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What Is Bistek?

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  • Written By: Dan Harkins
  • Edited By: Kaci Lane Hindman
  • Last Modified Date: 06 November 2016
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Due to the influence of Spain on the South Asian nation of the Philippines, the Spanish word for steak, bistec, is not much different than the Filipino name for a dish made with the same popular protein, bistek. It is not just a char-grilled piece of prime beef though, as some westerners might suspect. The Filipino version is more expansive, frying the meat with a savory blend of flavors.

The type of meat used for bistek varies by means of the chef. Many use more tender cuts of sirloin, tenderloin or flank steak, but even more pricey cuts like filet mignon or porterhouse would not ruin the dish. These are cut into thick slices about 0.25 inch (about 6.4 mm )thick, which can be pounded out with a meat hammer to make the final product more tender.

A balanced marinade is needed to bring out the tender and flavorful nature of bistek. Filipinos commonly use a combination of soy sauce, minced garlic, salt, pepper and lemon juice for this bath, which lasts in the refrigerator for at least 20 or 30 minutes. More soy should be added if the sauce is too tart, or more juice if it is too salty. When the meat is marinaded, the preparation time is nearly finished.

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Into a hot, oiled skillet go slices of onion. When caramelized, they are removed, and the slices of marinated steak go in next. Once the meat is done, it will be seared and it is no longer bloody. Then it is time to combine the meat with the onions and marinade in the pan until all the ingredients are melded and hot.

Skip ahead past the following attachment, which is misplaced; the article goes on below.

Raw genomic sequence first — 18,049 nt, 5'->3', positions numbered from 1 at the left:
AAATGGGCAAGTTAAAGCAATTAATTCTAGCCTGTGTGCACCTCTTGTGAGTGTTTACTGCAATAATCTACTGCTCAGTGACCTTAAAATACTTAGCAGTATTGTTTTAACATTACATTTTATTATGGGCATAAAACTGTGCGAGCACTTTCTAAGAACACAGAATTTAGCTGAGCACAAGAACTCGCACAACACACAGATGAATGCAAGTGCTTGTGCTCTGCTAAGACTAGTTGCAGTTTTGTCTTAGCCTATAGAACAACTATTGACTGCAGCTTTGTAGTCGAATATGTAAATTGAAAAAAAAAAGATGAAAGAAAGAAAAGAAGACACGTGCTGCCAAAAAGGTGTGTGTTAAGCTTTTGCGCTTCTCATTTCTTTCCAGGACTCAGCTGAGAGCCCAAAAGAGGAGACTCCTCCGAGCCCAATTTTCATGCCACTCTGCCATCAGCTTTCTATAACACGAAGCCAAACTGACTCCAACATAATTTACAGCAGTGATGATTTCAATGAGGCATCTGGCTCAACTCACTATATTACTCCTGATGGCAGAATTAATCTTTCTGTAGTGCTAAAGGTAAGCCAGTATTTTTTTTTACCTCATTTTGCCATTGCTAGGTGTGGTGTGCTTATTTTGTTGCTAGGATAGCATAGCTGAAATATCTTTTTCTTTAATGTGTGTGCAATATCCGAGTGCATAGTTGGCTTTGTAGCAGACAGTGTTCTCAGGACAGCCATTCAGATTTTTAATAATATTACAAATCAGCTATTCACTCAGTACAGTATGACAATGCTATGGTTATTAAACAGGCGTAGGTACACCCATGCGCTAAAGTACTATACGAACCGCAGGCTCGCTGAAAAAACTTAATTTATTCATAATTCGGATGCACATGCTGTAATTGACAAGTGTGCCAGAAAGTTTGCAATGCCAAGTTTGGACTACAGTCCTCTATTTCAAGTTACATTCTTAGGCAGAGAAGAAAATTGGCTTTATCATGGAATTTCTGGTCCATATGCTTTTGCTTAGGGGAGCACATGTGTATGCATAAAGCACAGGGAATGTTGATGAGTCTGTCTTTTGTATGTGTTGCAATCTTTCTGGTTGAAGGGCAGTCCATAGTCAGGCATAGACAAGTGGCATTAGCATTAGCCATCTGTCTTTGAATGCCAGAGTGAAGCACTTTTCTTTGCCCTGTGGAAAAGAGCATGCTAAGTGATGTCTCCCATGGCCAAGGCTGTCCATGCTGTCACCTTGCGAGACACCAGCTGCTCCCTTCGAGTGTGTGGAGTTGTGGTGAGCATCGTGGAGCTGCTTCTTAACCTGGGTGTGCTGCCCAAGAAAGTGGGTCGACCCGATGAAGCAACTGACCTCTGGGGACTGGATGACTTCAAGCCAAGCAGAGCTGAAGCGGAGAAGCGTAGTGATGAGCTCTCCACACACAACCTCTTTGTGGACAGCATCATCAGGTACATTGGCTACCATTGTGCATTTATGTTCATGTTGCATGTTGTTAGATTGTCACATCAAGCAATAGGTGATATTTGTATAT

With a half-hour marination period, this dish should take no more than an hour from start to service. The final step should be tasting the bistek and adding salt, pepper and even more citrus to taste. Hot sauce is a common addition at the table, not by the chef.

Bistek does not hold quite enough components for many to consider it a proper meal, but it is close. Some fry potato slices with the onions, and then serve what is known as bistek tagalog, which still can be prepared in a single skillet or wok for a more complete entree. Others add other vegetables like peppers for a spicy version, or they add some sugar to the marinade for an element of sweetness.

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